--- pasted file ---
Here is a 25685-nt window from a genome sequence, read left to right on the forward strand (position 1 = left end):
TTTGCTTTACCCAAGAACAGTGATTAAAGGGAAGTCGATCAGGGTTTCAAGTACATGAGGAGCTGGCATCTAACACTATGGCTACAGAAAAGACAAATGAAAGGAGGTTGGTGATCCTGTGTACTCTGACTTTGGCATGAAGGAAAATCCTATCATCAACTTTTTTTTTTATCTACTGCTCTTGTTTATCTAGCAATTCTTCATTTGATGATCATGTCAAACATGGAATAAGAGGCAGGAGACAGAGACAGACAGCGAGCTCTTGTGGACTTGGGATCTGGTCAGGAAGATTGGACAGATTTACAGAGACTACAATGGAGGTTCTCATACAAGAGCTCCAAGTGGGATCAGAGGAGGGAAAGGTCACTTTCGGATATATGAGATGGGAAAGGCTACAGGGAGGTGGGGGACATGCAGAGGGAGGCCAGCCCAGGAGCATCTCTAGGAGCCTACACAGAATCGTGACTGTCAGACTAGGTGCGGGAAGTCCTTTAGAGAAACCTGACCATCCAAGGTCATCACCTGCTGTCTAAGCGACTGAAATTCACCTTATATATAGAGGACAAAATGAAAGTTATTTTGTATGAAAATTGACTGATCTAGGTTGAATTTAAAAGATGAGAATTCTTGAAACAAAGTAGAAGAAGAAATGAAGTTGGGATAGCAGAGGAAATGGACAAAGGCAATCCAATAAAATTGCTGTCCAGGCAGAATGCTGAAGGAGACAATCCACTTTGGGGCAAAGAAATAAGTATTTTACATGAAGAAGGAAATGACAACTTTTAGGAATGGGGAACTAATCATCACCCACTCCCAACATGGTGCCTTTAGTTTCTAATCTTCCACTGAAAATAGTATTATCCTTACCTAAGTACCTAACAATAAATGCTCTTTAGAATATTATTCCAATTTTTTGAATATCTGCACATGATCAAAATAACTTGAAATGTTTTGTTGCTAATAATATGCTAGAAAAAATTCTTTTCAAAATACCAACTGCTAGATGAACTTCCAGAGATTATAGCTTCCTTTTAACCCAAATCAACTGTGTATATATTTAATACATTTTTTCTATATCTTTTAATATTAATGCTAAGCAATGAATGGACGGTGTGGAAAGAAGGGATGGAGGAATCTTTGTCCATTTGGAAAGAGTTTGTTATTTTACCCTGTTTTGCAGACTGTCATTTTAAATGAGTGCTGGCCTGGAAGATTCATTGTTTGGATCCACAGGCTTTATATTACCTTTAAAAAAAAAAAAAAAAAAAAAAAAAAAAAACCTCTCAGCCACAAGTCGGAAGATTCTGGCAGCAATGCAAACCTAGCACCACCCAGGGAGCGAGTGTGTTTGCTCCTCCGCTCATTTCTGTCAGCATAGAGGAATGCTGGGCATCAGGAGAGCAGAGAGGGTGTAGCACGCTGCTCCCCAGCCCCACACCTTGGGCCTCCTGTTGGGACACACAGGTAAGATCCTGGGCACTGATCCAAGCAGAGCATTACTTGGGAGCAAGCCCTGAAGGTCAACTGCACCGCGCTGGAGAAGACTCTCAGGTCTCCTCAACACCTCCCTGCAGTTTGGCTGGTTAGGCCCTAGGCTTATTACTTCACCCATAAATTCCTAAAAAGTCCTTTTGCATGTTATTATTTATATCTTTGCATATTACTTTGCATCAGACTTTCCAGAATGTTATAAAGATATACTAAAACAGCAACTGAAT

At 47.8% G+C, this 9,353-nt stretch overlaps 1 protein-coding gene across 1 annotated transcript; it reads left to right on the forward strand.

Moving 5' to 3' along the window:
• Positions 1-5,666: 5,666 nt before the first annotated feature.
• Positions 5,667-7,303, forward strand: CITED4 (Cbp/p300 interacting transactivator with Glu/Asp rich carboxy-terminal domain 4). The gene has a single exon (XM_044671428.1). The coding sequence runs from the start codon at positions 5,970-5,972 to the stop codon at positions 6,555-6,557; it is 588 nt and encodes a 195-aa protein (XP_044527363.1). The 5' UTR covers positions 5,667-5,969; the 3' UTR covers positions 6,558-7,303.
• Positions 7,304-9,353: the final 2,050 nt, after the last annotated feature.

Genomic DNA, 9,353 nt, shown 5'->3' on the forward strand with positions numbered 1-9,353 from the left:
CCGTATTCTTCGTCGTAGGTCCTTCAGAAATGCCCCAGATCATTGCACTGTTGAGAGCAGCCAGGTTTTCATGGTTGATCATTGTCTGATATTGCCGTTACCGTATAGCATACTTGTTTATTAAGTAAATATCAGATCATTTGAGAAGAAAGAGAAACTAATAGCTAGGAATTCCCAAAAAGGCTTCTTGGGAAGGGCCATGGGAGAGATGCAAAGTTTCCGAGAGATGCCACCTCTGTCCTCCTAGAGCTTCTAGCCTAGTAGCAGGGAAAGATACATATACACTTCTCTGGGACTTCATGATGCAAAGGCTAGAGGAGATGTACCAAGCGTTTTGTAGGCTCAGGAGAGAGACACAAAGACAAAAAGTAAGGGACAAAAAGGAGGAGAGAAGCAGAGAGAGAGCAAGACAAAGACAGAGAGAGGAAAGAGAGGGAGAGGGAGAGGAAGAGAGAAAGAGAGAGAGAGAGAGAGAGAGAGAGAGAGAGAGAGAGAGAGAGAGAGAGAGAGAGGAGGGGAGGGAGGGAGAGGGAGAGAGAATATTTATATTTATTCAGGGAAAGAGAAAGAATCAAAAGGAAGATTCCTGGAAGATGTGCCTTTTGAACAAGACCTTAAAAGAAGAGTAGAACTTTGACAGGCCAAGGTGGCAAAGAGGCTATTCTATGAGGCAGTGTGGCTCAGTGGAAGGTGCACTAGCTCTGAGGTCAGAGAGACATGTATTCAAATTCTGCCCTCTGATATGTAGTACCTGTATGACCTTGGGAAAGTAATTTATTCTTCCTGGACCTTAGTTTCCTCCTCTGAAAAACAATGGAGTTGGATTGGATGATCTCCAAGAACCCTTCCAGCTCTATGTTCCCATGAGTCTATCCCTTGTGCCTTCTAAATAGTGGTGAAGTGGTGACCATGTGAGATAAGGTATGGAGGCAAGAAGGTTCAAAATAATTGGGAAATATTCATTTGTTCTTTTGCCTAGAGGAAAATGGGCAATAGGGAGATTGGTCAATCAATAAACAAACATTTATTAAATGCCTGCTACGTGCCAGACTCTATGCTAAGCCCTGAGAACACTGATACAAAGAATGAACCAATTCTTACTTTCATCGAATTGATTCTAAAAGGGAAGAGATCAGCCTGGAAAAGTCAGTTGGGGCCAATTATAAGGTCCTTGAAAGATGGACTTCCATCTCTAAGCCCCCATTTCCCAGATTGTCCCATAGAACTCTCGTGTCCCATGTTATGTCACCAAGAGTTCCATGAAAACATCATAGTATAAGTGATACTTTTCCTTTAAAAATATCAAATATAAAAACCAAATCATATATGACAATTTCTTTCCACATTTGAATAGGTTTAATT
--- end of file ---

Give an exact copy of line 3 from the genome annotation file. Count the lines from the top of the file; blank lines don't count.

At 47.8% G+C, this 9,353-nt stretch overlaps 1 protein-coding gene across 1 annotated transcript; it reads left to right on the forward strand.